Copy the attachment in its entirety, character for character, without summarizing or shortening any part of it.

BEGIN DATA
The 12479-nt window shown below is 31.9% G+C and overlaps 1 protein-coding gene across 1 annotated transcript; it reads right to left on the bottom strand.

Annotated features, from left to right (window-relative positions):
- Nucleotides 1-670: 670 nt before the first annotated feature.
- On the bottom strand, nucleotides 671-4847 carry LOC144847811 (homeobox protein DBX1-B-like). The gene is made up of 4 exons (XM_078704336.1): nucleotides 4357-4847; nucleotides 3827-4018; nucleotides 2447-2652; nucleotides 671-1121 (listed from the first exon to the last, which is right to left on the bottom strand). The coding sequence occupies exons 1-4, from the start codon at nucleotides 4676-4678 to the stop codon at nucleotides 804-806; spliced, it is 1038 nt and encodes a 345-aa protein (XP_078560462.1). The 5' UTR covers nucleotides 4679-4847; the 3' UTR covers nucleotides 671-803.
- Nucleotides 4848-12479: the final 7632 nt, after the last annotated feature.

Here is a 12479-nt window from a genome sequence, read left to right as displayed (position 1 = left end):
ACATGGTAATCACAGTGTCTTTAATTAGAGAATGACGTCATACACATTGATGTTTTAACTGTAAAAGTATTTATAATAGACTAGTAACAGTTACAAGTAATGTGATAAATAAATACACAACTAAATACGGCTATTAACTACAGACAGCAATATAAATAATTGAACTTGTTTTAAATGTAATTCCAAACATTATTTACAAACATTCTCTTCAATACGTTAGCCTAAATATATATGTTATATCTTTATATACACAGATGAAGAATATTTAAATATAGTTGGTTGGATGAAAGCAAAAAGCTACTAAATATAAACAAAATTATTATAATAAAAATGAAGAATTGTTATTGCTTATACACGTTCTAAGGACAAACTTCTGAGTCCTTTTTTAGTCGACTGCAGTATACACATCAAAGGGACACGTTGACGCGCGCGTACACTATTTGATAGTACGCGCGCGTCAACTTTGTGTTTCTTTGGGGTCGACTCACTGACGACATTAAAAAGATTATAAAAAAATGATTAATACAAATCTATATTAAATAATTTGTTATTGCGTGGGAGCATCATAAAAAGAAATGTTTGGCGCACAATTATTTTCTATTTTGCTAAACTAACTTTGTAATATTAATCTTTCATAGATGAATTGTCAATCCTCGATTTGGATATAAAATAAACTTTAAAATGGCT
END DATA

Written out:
The 12479-nt window shown below is 31.9% G+C and overlaps 1 protein-coding gene across 1 annotated transcript; it reads right to left on the bottom strand.

Annotated features, from left to right (window-relative positions):
- Nucleotides 1-670: 670 nt before the first annotated feature.
- On the bottom strand, nucleotides 671-4847 carry LOC144847811 (homeobox protein DBX1-B-like). The gene is made up of 4 exons (XM_078704336.1): nucleotides 4357-4847; nucleotides 3827-4018; nucleotides 2447-2652; nucleotides 671-1121 (listed from the first exon to the last, which is right to left on the bottom strand). The coding sequence occupies exons 1-4, from the start codon at nucleotides 4676-4678 to the stop codon at nucleotides 804-806; spliced, it is 1038 nt and encodes a 345-aa protein (XP_078560462.1). The 5' UTR covers nucleotides 4679-4847; the 3' UTR covers nucleotides 671-803.
- Nucleotides 4848-12479: the final 7632 nt, after the last annotated feature.

Here is a 12479-nt window from a genome sequence, read left to right as displayed (position 1 = left end):
ACATGGTAATCACAGTGTCTTTAATTAGAGAATGACGTCATACACATTGATGTTTTAACTGTAAAAGTATTTATAATAGACTAGTAACAGTTACAAGTAATGTGATAAATAAATACACAACTAAATACGGCTATTAACTACAGACAGCAATATAAATAATTGAACTTGTTTTAAATGTAATTCCAAACATTATTTACAAACATTCTCTTCAATACGTTAGCCTAAATATATATGTTATATCTTTATATACACAGATGAAGAATATTTAAATATAGTTGGTTGGATGAAAGCAAAAAGCTACTAAATATAAACAAAATTATTATAATAAAAATGAAGAATTGTTATTGCTTATACACGTTCTAAGGACAAACTTCTGAGTCCTTTTTTAGTCGACTGCAGTATACACATCAAAGGGACACGTTGACGCGCGCGTACACTATTTGATAGTACGCGCGCGTCAACTTTGTGTTTCTTTGGGGTCGACTCACTGACGACATTAAAAAGATTATAAAAAAATGATTAATACAAATCTATATTAAATAATTTGTTATTGCGTGGGAGCATCATAAAAAGAAATGTTTGGCGCACAATTATTTTCTATTTTGCTAAACTAACTTTGTAATATTAATCTTTCATAGATGAATTGTCAATCCTCGATTTGGATATAAAATAAACTTTAAAATGGCT